/ by Austin V. Stone, MD, PhD
Knee osteoarthritis is a painful condition that can leave you benched from your favorite sports and hobbies. Although end-stage osteoarthritis is often treated with a total joint replacement, the treatment options for early to moderate arthritis have been limited until recently.
Here are three non-surgical ways that knee osteoarthritis can be treated, including an exciting new technique:
Long-standing treatment options include the use of cortisone injections for early arthritis. This is a safe and moderately effective treatment strategy; however, the number of cortisone injections that can be administered in a year is limited. Repeat cortisone injections in a short amount of time can actually harm your cartilage.
When cortisone injections are not effective or symptom relief is less than three to four months, you may consider hyaluronic acid injections. These injections, commonly called “gel” injections, may offer a lubricant-like effect and can reduce inflammation. Gel injections often require insurance pre-authorization and should be discussed with your physician.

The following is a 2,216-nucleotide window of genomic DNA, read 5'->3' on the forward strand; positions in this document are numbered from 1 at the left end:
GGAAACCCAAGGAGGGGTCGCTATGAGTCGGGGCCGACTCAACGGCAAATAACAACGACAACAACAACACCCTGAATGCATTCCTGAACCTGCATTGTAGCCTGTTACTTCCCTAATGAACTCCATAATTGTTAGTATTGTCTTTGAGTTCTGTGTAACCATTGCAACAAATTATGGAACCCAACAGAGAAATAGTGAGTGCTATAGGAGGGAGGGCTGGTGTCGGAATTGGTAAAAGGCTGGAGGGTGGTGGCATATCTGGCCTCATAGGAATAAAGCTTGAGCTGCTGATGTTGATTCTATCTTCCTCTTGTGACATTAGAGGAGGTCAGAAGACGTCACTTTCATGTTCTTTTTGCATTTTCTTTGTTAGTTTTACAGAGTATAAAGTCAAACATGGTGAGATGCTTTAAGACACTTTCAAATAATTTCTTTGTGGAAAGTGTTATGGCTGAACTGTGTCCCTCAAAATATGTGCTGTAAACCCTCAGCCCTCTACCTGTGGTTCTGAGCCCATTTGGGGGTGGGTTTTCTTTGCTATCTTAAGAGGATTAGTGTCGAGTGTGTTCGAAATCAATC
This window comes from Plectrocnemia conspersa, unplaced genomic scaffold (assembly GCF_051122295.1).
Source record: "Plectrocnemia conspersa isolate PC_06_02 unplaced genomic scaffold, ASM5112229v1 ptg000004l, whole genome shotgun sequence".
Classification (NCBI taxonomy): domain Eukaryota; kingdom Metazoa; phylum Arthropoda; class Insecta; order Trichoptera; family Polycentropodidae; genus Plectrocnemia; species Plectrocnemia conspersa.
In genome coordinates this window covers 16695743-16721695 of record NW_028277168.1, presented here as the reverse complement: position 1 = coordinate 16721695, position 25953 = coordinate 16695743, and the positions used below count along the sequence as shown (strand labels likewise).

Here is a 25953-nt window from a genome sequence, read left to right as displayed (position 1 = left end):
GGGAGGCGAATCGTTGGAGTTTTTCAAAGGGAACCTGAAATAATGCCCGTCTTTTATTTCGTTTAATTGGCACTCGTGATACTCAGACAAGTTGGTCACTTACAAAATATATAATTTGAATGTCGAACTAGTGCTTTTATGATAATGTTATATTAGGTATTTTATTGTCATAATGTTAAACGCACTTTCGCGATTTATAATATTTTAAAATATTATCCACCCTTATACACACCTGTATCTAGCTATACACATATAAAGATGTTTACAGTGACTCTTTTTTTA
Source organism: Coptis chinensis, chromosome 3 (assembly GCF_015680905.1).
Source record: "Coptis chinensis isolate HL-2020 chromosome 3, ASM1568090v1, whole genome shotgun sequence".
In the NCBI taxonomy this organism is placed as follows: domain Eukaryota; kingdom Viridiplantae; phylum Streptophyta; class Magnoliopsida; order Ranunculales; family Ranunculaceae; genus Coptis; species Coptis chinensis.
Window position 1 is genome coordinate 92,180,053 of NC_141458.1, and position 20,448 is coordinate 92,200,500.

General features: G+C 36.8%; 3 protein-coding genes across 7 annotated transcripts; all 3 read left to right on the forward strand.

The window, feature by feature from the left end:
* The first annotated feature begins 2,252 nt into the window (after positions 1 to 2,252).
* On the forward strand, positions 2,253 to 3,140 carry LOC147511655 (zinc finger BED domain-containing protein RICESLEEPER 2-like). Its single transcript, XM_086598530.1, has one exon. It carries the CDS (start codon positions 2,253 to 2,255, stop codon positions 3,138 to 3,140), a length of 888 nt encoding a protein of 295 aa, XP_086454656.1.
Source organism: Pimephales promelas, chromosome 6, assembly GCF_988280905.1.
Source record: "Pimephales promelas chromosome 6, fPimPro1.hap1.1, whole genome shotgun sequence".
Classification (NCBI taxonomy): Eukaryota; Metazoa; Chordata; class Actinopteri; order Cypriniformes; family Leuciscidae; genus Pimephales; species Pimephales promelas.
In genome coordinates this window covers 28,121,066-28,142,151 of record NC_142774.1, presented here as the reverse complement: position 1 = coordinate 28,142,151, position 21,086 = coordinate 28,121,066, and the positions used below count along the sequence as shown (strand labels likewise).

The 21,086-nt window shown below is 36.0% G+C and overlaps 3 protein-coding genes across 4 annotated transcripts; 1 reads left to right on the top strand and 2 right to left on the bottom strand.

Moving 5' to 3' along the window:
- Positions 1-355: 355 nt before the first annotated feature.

An innovative option
A new non-surgical treatment option for knee osteoarthritis is the use of platelet-rich plasma, also known as PRP. PRP falls under the category of ortho-biologics because PRP comes from your own blood. The blood is processed through a machine to concentrate the platelets, which contain growth factors, and then this concentrated platelet mixture is injected into the knee.
The growth factors and chemicals contained in platelets are thought to improve pain in knee osteoarthritis by reducing the inflammatory response in the knee. Because PRP contains growth factors and chemicals from the your own blood, it is more precise and effective than cortisone alone. PRP does not regrow cartilage but offers significant pain relief and is reported to be more effective than only hyaluronic.
Recent studies also suggest that PRP given in conjunction with hyaluronic acid can give you longer and better pain relief.
Not all PRP preparations are the same either. Because everyone's arthritis is different, your doctor will tailor the PRP treatment that's best for you. You should discuss with a knowledgeable physician about whether or not PRP may be right for you. PRP injections are not currently covered by insurance policies and will require an out-of-pocket expense.